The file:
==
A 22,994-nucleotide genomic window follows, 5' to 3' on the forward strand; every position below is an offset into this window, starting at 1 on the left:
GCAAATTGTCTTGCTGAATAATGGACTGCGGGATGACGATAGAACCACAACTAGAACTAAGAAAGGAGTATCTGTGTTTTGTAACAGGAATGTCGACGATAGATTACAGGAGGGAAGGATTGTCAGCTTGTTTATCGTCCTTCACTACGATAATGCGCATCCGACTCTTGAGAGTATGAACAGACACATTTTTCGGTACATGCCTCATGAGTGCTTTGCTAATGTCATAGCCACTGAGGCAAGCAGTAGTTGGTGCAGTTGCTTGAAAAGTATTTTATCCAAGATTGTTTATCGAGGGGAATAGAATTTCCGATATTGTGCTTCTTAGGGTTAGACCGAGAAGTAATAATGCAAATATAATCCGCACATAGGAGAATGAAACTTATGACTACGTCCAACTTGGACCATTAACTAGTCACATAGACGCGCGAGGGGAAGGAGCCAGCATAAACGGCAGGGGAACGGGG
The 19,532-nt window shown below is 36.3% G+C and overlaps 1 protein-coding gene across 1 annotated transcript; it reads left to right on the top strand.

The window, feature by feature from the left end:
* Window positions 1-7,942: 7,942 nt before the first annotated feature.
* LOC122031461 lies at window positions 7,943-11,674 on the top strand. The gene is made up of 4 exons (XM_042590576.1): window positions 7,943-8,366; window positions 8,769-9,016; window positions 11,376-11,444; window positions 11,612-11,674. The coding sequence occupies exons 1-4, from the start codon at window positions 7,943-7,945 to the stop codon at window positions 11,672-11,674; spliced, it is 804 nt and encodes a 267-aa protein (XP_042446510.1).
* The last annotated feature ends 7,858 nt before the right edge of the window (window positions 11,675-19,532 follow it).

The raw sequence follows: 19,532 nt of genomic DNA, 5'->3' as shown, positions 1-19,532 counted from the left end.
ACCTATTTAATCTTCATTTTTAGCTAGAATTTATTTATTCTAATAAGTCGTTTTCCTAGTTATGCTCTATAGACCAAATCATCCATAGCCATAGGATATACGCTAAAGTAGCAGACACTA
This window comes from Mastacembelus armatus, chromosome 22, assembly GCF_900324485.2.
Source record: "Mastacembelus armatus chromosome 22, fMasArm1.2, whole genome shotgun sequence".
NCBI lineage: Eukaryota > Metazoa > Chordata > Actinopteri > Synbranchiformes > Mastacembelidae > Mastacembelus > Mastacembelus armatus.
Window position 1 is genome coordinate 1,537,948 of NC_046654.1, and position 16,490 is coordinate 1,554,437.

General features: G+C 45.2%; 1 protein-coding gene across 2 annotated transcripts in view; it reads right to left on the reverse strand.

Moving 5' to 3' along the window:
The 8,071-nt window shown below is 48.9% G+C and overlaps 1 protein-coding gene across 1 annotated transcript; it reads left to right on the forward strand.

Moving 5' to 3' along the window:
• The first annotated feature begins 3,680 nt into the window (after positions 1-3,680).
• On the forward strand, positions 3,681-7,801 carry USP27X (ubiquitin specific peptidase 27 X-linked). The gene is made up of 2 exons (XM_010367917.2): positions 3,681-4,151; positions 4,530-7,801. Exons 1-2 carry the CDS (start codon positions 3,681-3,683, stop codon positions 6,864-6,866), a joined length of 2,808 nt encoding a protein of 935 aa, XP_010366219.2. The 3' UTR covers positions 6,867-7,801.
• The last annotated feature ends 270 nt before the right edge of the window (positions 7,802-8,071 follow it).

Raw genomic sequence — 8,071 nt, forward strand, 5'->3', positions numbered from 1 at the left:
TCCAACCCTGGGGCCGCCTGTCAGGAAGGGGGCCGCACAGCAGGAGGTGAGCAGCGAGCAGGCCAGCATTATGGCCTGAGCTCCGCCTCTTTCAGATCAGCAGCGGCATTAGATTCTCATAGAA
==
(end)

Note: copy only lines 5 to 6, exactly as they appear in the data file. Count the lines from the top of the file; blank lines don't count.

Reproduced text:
* Window positions 1-7,942: 7,942 nt before the first annotated feature.
* LOC122031461 lies at window positions 7,943-11,674 on the top strand. The gene is made up of 4 exons (XM_042590576.1): window positions 7,943-8,366; window positions 8,769-9,016; window positions 11,376-11,444; window positions 11,612-11,674. The coding sequence occupies exons 1-4, from the start codon at window positions 7,943-7,945 to the stop codon at window positions 11,672-11,674; spliced, it is 804 nt and encodes a 267-aa protein (XP_042446510.1).